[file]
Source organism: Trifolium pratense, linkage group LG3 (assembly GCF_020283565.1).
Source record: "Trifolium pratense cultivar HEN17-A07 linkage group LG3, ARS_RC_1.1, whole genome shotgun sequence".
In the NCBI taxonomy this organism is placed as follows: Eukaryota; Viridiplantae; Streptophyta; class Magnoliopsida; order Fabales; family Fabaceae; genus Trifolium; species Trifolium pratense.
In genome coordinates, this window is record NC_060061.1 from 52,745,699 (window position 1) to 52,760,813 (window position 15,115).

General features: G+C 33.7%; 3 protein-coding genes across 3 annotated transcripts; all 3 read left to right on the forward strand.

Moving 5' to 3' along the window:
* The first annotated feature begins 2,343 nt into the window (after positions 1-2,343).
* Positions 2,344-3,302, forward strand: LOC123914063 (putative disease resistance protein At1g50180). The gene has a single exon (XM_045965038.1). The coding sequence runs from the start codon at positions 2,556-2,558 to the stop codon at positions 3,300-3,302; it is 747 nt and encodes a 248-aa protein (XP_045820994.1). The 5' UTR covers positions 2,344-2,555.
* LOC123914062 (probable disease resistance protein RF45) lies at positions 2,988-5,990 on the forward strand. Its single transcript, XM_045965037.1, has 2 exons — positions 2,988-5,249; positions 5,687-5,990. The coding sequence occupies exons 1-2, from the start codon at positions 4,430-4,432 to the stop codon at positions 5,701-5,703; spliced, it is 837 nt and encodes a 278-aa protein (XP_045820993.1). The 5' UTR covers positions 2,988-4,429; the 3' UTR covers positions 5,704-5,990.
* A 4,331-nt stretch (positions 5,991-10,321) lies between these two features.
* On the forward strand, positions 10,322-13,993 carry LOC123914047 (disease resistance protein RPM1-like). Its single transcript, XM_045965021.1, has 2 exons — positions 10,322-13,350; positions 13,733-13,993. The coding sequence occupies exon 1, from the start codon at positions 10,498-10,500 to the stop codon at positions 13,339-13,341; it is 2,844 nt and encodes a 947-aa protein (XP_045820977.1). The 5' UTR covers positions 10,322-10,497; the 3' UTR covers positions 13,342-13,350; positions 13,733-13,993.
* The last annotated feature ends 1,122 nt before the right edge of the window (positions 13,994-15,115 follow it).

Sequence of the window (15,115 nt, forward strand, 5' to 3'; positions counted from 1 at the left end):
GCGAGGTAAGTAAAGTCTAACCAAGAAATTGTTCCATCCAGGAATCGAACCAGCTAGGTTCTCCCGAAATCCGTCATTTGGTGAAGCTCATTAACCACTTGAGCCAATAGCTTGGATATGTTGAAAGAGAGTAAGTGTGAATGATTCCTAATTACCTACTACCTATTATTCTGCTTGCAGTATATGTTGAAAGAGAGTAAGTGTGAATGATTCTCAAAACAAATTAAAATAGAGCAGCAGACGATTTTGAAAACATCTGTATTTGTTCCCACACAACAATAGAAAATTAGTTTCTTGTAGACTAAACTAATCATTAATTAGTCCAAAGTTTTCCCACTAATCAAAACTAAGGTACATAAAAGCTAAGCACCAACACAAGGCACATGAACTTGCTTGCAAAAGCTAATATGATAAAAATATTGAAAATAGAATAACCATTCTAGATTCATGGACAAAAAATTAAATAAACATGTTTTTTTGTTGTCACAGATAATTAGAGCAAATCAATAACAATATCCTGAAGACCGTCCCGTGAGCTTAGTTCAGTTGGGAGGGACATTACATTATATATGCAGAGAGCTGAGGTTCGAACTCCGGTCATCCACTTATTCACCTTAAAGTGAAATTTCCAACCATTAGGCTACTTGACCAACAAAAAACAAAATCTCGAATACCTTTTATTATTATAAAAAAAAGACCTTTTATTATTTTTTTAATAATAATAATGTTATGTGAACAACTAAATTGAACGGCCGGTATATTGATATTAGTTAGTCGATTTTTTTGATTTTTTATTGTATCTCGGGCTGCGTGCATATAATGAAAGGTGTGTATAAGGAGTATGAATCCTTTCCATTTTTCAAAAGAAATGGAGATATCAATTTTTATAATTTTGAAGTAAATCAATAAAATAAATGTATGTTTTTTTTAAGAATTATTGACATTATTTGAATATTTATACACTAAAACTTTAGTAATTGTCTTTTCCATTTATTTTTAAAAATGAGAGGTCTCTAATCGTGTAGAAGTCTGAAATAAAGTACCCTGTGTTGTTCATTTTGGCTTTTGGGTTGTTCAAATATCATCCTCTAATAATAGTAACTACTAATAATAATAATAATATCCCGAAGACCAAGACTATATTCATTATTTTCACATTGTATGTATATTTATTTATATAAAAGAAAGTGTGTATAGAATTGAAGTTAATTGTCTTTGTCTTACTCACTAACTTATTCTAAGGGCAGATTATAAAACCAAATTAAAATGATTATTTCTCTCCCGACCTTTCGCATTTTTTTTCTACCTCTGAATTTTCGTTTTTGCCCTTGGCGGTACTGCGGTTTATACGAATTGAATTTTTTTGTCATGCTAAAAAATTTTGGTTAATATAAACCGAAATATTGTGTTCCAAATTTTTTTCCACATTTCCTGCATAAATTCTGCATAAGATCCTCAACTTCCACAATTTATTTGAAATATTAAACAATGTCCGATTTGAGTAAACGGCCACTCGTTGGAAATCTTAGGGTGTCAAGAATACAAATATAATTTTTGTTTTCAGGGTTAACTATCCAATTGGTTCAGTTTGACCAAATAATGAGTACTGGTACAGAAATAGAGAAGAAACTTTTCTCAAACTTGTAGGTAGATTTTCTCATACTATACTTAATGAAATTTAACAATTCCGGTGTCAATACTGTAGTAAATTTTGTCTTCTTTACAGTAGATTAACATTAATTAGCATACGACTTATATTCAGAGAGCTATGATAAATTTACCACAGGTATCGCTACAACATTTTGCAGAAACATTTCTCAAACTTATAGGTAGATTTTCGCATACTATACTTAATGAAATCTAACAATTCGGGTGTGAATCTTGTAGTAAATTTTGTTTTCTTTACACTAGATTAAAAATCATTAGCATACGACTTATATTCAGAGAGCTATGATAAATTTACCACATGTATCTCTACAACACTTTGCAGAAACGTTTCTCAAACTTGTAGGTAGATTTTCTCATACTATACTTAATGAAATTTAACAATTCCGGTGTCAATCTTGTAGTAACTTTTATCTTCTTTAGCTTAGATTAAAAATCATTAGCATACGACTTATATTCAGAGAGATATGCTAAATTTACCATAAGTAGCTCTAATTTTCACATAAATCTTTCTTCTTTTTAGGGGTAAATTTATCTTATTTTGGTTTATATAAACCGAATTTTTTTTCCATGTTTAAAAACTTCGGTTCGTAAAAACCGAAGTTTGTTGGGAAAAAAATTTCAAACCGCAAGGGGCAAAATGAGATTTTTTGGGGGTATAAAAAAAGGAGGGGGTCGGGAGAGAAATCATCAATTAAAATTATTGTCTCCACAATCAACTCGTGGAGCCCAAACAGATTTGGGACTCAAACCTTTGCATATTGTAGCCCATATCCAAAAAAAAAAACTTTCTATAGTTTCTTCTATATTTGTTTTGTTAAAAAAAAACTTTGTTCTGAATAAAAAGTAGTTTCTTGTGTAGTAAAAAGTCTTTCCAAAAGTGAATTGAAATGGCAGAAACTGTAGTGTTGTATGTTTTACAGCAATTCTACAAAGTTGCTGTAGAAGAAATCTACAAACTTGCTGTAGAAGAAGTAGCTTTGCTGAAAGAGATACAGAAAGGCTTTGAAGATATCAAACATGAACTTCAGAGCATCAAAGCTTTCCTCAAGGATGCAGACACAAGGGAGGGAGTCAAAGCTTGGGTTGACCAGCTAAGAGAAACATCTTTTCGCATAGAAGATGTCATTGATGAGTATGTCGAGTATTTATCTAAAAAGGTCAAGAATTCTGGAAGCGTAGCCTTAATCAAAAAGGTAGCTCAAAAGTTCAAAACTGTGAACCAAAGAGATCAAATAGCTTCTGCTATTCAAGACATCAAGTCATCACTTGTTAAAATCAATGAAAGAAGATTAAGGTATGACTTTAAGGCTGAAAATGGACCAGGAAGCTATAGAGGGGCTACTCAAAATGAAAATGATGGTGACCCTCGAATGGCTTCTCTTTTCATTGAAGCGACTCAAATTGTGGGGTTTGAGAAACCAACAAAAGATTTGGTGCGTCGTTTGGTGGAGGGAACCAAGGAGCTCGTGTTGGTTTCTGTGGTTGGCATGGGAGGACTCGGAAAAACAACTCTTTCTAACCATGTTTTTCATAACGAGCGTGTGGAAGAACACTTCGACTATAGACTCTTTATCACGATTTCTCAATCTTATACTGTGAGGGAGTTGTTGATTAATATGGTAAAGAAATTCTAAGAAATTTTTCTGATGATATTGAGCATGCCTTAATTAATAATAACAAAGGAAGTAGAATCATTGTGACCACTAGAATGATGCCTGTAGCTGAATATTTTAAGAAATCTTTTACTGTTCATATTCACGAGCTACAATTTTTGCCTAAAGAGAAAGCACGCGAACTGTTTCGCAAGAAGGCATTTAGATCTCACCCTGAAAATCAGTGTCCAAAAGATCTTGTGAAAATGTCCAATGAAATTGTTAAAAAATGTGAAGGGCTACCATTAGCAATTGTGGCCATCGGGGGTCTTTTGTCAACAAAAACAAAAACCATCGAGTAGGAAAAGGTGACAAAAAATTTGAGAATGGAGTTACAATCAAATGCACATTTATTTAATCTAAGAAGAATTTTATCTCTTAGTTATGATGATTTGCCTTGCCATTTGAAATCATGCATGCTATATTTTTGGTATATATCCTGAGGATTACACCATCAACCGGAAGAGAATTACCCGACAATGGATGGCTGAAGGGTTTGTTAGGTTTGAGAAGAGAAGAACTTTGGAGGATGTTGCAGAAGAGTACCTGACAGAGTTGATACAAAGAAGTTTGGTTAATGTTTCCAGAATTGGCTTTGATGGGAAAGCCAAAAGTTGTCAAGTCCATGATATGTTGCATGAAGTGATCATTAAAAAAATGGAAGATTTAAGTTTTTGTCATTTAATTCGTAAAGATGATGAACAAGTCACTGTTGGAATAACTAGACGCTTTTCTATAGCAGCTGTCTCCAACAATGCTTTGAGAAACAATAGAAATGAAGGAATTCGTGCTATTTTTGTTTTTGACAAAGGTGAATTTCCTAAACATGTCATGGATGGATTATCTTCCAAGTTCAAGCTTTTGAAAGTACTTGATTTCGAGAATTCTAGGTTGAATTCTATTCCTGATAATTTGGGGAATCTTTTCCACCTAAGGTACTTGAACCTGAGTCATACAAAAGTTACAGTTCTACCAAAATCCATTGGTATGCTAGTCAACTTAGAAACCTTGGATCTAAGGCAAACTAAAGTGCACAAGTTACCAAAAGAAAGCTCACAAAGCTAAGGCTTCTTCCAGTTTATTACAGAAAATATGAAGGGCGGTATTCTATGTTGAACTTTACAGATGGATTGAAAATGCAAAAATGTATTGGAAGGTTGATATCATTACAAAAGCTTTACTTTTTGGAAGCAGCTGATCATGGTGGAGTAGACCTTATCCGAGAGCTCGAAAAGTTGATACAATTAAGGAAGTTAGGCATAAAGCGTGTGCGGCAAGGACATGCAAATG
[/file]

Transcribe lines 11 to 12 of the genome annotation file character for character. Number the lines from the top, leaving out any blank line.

* On the forward strand, positions 10,322-13,993 carry LOC123914047 (disease resistance protein RPM1-like). Its single transcript, XM_045965021.1, has 2 exons — positions 10,322-13,350; positions 13,733-13,993. The coding sequence occupies exon 1, from the start codon at positions 10,498-10,500 to the stop codon at positions 13,339-13,341; it is 2,844 nt and encodes a 947-aa protein (XP_045820977.1). The 5' UTR covers positions 10,322-10,497; the 3' UTR covers positions 13,342-13,350; positions 13,733-13,993.
* The last annotated feature ends 1,122 nt before the right edge of the window (positions 13,994-15,115 follow it).